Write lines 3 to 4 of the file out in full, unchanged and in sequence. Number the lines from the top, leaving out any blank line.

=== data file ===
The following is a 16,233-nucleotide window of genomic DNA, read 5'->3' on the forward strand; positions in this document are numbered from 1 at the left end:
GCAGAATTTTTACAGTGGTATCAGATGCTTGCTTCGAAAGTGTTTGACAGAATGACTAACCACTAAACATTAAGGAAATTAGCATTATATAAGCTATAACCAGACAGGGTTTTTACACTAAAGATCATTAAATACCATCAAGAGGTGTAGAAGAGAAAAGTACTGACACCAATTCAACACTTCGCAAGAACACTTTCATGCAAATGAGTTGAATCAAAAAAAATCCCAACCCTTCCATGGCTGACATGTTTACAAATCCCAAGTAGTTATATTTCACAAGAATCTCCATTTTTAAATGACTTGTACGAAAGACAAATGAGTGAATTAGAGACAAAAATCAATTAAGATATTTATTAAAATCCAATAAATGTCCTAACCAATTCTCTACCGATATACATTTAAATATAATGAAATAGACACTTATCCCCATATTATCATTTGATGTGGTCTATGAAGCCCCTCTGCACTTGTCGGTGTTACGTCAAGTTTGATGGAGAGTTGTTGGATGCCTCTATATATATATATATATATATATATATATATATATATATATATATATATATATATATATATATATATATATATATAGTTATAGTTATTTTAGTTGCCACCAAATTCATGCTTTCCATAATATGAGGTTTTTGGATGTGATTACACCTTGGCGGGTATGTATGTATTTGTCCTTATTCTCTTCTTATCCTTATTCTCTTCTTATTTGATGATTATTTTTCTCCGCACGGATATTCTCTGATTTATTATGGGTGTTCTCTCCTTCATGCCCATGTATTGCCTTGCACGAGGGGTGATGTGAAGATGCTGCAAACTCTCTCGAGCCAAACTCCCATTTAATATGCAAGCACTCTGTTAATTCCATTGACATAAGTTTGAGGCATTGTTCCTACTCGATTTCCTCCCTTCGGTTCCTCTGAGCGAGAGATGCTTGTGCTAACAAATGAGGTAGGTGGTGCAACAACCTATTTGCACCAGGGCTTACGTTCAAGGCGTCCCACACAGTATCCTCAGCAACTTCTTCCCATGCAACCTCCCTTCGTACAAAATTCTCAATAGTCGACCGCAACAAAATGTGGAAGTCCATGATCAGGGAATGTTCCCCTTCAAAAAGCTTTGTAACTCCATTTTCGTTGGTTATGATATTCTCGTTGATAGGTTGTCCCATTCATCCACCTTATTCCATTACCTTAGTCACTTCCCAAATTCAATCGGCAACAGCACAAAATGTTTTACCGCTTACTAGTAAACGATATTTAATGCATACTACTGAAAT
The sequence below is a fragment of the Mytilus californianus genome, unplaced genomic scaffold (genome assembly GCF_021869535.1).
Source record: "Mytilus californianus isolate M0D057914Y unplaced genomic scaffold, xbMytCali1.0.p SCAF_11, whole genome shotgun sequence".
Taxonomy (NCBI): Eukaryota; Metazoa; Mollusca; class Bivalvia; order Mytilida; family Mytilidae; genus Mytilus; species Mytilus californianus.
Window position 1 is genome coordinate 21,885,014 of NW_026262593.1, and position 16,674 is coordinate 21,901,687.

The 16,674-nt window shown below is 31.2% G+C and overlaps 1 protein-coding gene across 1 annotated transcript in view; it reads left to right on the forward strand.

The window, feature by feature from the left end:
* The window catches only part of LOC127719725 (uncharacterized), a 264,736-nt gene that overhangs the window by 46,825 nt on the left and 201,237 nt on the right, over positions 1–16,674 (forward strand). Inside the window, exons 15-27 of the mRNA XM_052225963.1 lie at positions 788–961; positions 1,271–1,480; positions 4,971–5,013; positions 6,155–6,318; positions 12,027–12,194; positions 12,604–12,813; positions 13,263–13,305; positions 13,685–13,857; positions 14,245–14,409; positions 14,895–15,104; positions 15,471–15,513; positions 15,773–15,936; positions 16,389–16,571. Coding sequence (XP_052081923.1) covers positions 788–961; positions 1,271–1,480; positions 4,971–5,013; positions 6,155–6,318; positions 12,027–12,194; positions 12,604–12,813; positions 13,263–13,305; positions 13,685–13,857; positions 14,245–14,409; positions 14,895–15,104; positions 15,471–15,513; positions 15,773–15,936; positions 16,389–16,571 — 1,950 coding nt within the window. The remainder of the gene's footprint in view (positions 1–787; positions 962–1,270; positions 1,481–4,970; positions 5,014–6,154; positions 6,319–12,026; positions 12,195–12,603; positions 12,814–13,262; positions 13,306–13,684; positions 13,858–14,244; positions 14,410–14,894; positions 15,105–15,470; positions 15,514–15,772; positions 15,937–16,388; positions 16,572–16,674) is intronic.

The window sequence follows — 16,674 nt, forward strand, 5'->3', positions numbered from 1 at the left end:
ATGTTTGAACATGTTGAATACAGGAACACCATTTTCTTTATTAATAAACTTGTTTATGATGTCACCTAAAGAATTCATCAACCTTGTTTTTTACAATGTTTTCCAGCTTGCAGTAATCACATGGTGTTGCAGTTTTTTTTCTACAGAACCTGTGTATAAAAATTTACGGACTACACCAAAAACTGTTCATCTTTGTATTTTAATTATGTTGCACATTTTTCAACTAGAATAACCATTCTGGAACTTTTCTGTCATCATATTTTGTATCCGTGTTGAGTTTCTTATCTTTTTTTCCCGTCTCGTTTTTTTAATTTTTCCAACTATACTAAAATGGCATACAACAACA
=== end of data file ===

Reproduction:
The sequence below is a fragment of the Mytilus californianus genome, unplaced genomic scaffold (genome assembly GCF_021869535.1).
Source record: "Mytilus californianus isolate M0D057914Y unplaced genomic scaffold, xbMytCali1.0.p SCAF_11, whole genome shotgun sequence".